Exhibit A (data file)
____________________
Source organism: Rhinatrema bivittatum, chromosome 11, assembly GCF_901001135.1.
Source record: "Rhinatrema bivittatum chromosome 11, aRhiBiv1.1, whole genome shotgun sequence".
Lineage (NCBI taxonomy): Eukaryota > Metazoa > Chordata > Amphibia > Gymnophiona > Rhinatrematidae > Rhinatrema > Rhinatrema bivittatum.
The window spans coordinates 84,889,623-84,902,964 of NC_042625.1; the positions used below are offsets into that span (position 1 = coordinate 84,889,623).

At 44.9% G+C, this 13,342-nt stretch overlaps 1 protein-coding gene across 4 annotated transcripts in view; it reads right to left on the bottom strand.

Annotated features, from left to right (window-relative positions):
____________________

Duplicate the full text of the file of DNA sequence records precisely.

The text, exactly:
Source organism: Rhinatrema bivittatum, chromosome 11, assembly GCF_901001135.1.
Source record: "Rhinatrema bivittatum chromosome 11, aRhiBiv1.1, whole genome shotgun sequence".
Lineage (NCBI taxonomy): Eukaryota > Metazoa > Chordata > Amphibia > Gymnophiona > Rhinatrematidae > Rhinatrema > Rhinatrema bivittatum.
The window spans coordinates 84,889,623-84,902,964 of NC_042625.1; the positions used below are offsets into that span (position 1 = coordinate 84,889,623).

At 44.9% G+C, this 13,342-nt stretch overlaps 1 protein-coding gene across 4 annotated transcripts in view; it reads right to left on the bottom strand.

Annotated features, from left to right (window-relative positions):